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I was walking into my apartment last night. I was feeling good! I looked cute!…And then the most beautiful woman in the history of the world walked out of my building…I realized that not only was I not as beautiful as that woman, there was no amount of plastic surgery that could ever make me as beautiful as that woman…And my first thought was, “fuck you, bitch, I hate you.”
Upon doing some girl-talk investigation, Wright discovered that it’s second nature for most women’s claws to come out when encounter a hotter woman. But, haven’t we all known this since junior high? I vividly recall actively hating on a girl who was deemed the hottest chick in 8th grade. (It wasn’t just her looks; she also constantly tried to one-up me with her big mouth. Psh, that’s what really got me!)
This post got me thinking about how we’re not out of the junior high woods when it comes to women instinctively despising other women based on their weight. Sadly, most people, even those carrying around a few extra pounds, are a wee bit weight-ist. According to this news story from 2008, ‘weight-ism,’ defined as bias against people who are overweight, is more actually more prevalent than racism.
Someone in my life (we’ll call them Vit Riol*) is openly weight-ist. This person is of the impression that all overweight people have simply chosen to live an unhealthy lifestyle. Vit may encounter an overweight person in public and immediately declare them repulsive, pathetic, weak, lacking self-control or a “slob.” I’ll come to the stranger’s defense, arguing that hey, maybe they have a thyroid/depression/genetic issue. Or news flash! Maybe they’re happy not being twig-thin.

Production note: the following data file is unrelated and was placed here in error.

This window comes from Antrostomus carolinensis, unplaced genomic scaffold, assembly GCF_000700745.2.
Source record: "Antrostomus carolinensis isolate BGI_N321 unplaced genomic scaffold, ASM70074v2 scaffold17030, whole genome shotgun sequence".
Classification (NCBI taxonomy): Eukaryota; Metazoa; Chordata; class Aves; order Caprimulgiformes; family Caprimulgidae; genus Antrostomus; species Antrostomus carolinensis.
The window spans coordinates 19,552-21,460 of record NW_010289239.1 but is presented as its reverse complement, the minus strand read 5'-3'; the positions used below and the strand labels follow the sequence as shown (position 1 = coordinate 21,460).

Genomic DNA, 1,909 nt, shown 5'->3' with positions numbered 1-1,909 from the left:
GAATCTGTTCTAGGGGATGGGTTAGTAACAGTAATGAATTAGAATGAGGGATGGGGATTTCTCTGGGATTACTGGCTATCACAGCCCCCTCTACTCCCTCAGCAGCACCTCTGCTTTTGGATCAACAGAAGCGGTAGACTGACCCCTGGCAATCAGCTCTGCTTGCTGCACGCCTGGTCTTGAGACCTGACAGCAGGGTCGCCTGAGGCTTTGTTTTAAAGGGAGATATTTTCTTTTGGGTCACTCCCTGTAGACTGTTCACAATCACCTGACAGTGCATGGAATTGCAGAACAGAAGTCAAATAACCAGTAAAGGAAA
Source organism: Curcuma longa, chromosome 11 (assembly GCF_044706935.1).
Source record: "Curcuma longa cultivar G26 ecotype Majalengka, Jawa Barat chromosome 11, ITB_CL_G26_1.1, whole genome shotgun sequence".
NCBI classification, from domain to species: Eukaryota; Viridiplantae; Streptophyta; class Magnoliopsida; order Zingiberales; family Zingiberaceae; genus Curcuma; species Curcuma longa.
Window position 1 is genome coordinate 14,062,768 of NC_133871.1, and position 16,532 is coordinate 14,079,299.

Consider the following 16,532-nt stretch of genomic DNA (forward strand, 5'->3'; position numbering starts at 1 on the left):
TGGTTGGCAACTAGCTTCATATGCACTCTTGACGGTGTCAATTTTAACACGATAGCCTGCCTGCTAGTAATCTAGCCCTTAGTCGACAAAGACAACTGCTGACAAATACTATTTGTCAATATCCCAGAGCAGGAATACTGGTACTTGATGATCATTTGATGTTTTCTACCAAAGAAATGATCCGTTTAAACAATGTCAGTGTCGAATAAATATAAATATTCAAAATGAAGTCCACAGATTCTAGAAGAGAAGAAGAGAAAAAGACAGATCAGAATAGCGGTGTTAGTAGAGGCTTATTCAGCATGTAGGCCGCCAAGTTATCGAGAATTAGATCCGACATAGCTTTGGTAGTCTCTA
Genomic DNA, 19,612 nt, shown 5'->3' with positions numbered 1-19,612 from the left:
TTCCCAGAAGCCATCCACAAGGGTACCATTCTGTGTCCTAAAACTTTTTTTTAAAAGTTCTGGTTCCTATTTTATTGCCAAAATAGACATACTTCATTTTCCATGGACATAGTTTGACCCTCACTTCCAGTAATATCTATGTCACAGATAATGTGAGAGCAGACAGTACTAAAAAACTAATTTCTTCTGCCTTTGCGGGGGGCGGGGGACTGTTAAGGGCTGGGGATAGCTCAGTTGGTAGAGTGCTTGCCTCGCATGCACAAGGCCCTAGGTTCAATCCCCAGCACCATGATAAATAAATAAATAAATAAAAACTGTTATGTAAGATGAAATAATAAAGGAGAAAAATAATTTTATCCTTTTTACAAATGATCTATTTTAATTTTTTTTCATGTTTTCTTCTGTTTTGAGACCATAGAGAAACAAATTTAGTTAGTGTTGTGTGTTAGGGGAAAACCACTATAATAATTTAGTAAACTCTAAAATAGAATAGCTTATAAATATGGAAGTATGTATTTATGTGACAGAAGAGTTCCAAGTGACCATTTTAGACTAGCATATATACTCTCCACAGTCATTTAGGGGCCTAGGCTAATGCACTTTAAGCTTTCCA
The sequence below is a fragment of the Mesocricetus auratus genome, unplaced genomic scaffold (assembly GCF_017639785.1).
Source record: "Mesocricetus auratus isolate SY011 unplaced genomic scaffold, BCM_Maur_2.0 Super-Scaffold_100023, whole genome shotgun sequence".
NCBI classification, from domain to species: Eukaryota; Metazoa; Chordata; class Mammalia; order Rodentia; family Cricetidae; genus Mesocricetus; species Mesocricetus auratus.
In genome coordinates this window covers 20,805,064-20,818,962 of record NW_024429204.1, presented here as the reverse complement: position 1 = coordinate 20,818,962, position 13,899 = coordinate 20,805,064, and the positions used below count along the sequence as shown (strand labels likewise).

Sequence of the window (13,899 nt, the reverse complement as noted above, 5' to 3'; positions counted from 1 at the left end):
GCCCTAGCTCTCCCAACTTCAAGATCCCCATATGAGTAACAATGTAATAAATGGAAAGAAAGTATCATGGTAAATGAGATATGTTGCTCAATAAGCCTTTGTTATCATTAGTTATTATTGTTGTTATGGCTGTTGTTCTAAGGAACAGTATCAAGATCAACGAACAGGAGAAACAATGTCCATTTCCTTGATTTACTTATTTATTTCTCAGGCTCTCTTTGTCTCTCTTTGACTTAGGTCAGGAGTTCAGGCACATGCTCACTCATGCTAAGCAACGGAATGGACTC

That’s not to say that I’m not guilty of weight-ism. It doesn’t make it right, but seeing a woman toting extra poundage may make me cringe as it reminds me of version of myself that I am deeply uncomfortable with. Full disclosure on something I’m not that proud of: On Memorial Day weekend, I was at the beach and saw a very large woman confidently striding along the shore in a mono-kini, and I couldn’t help but cringe and think, “What the hell is she thinking?” As much as I preach acceptance and love for various body types, I looked at this woman and immediately drew 1,000 conclusions about her. I justified my thoughts by noting to my beach buddies, “I just don’t know if that suit is appropriate for her shape.”
I wasn’t advocating that she walk around in a fugly skirt-suit, but maybe just something a little more modest. I realize now that I was so uncomfortable with her flagrant display of flesh, because having grown up chubs, I’ve always (consciously or subconsciously) abided by certain Mother-Approved Chubby Girl Fashion Rules. Like, Rule #14. Wearing black makes you look thinner. Rule #50. Wearing white or horizontal stripes makes you look fatter. Rule #31. Pick the one-piece, solid (preferably dark) colored Miraclesuit instead of the lime paisley mono-kini. The bottom-line: Part of my body-image-bruised brain had trouble adding up that someone who appears overweight would even think to defy the Chubby Girl Fashion Rules.
I guess we all have our own reasons for judging others based on their appearances, but all of these reasons likely have their roots in our own insecurity. Are we beautiful enough? Are we fit enough? Maybe the answer to weight-ism is minding our own business and loving ourselves a bit more. What do you think?